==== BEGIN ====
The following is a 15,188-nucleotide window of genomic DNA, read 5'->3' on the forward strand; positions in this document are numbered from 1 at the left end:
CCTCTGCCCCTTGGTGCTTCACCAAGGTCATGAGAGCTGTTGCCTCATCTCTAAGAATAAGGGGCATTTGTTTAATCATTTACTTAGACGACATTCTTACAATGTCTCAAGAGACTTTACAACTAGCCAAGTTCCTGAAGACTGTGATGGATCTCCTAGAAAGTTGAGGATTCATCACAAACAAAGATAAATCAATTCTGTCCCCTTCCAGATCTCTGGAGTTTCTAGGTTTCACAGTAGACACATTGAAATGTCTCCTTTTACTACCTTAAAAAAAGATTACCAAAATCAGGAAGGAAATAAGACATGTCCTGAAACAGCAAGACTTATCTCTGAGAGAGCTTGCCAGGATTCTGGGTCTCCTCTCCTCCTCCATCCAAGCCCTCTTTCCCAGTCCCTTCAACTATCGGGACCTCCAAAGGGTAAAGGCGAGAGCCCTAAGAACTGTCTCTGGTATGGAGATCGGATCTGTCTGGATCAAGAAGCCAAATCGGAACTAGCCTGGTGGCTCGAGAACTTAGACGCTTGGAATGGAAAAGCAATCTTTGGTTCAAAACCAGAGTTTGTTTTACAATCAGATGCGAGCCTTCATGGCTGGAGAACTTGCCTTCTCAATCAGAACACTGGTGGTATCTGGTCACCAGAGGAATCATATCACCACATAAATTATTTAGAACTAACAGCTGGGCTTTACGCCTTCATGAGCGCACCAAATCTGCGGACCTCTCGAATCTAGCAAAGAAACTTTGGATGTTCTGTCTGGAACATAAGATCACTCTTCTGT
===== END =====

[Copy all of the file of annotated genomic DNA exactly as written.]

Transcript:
The following is a 15,188-nucleotide window of genomic DNA, read 5'->3' on the forward strand; positions in this document are numbered from 1 at the left end:
CCTCTGCCCCTTGGTGCTTCACCAAGGTCATGAGAGCTGTTGCCTCATCTCTAAGAATAAGGGGCATTTGTTTAATCATTTACTTAGACGACATTCTTACAATGTCTCAAGAGACTTTACAACTAGCCAAGTTCCTGAAGACTGTGATGGATCTCCTAGAAAGTTGAGGATTCATCACAAACAAAGATAAATCAATTCTGTCCCCTTCCAGATCTCTGGAGTTTCTAGGTTTCACAGTAGACACATTGAAATGTCTCCTTTTACTACCTTAAAAAAAGATTACCAAAATCAGGAAGGAAATAAGACATGTCCTGAAACAGCAAGACTTATCTCTGAGAGAGCTTGCCAGGATTCTGGGTCTCCTCTCCTCCTCCATCCAAGCCCTCTTTCCCAGTCCCTTCAACTATCGGGACCTCCAAAGGGTAAAGGCGAGAGCCCTAAGAACTGTCTCTGGTATGGAGATCGGATCTGTCTGGATCAAGAAGCCAAATCGGAACTAGCCTGGTGGCTCGAGAACTTAGACGCTTGGAATGGAAAAGCAATCTTTGGTTCAAAACCAGAGTTTGTTTTACAATCAGATGCGAGCCTTCATGGCTGGAGAACTTGCCTTCTCAATCAGAACACTGGTGGTATCTGGTCACCAGAGGAATCATATCACCACATAAATTATTTAGAACTAACAGCTGGGCTTTACGCCTTCATGAGCGCACCAAATCTGCGGACCTCTCGAATCTAGCAAAGAAACTTTGGATGTTCTGTCTGGAACATAAGATCACTCTTCTGT